What is the difference between Rarible and OpenSea?
OpenSea is an art-focused NFT marketplace, and we’re glad to be partners with them. We at Rarible have a wider focus, as I mentioned above. On top of that, Rarible has a liquidity mining program: active sellers and buyers on the marketplace receive $RARI tokens in weekly distribution. Apart from being a reward and incentivization mechanism for engaged users, $RARI is first and foremost designed to fuel Rarible governance mechanisms, as we are steadily moving towards becoming a fully decentralized organization, community-owned and governed. We are also working hard on introducing and improving social features, such as follows, notifications, personalised feed.
What makes an NFT valuable?
Let’s think of it that way: if you own a physical art piece, you know that it’s yours, it’s there hanging on a wall in your bedroom. But how do you know if something digital belongs to you? Prior to NFTs, there was no effective instrument to track ownership of original digital items. Now, when creating an NFT, you create this authenticity record, a proof of ownership. Everything else after that are mere copies without value. The original item becomes scarce.
Pricing of scarce items is a zero sum game: the bigger the demand, the more people are willing to pay for it, the higher the price. It is market-driven and psychology-driven. When a popular artist creates a unique work and puts it on sale in the form of NFT only, collectors are willing to pay for it if they believe the artist will become more sought-after and the item will appreciate in price.
On top of that, collecting is a huge part of human psychology. People just love collecting things they enjoy! Rare digital items powered by NFTs, with such additional mechanics as unique unlockable contents cater for this interest.
The future of NFT?
For me, NFT ultimately is a better version of data files. They can live in a different environments: L1 chains, L2 environments, obviously with a persistent metadata in Filecoin or any other decentralized storage. I believe all the digital content would eventually live as NFT on the internet.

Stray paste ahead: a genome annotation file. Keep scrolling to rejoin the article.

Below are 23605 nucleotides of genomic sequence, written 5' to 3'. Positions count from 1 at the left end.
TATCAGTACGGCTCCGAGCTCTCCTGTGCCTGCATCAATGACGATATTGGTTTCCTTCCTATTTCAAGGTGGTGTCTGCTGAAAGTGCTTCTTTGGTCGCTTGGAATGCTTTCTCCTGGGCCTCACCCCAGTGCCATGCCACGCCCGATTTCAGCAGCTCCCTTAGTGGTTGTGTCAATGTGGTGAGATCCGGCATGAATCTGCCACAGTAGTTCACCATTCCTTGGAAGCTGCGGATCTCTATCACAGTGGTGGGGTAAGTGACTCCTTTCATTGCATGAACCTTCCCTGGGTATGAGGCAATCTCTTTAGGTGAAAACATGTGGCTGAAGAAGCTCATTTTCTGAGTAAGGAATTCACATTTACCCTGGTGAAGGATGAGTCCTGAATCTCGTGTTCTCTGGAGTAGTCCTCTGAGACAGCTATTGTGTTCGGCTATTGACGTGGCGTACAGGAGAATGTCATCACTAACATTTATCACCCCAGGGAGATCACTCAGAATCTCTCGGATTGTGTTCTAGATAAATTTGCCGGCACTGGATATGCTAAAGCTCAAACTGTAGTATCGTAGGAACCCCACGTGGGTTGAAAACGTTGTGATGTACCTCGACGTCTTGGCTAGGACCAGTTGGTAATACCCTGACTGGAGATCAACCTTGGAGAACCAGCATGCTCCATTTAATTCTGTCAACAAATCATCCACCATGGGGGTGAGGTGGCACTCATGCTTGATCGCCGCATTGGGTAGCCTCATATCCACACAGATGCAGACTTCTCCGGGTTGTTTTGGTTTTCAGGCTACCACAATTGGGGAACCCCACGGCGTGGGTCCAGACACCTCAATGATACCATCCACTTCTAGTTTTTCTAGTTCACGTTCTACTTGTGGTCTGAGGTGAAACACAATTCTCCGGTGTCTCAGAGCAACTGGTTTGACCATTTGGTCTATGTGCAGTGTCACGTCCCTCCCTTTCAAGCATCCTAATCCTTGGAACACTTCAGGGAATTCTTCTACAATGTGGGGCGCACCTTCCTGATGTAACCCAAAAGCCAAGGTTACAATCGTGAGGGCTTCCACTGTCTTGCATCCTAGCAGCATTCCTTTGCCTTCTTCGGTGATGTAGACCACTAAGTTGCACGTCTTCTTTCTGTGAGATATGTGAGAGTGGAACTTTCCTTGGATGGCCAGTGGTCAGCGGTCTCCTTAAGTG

There wasn’t enough ownership on the internet until now. It’s exciting to have a sovereign identity that truly own its digital belongings.
What do you think about this?
I tend to perceive art not with thinking, but with feelings. Here, I definitely feel calm, satisfaction, pure pleasure from the beat. The first association is a benign (more light and kind) version of a Berlin techno night club.
Competition in the digital art and NFT space is growing fast with many including the Winklevoss twins are making a foray in the space. Yet with so many styles, genres, groups and communities it is both unlikely and undesirable that any one of the marketplaces today will eevr dominate the space. Yet those with strong communities, like the Impressionist movement, will outlive those that don’t.
The Rarible marketplace has a great website and UI with tutorials. After testing the platform a couple weeks ago it’s clear posting artwork, whether image, video, audio, collectable card or whatever, is straightforward. Artists can post their work to the Rarible collection or create their own collections at extra cost.
It’s not all good news though, and rising Ethereum gas prices have driven down submissions to the marketplace. With around 40 dollar gas cost to “mint”artwork on Rarible, Ethereum layer 2 solutions will have to arrive soon, or migrating to a different platform may become the solution.
The bright yellow Rarible branding umbrellas a lively community (gas prices permitting) whose participants are rewarded with the RARI tokens. The tokenomics seem agreeable to the usually energetic content creators.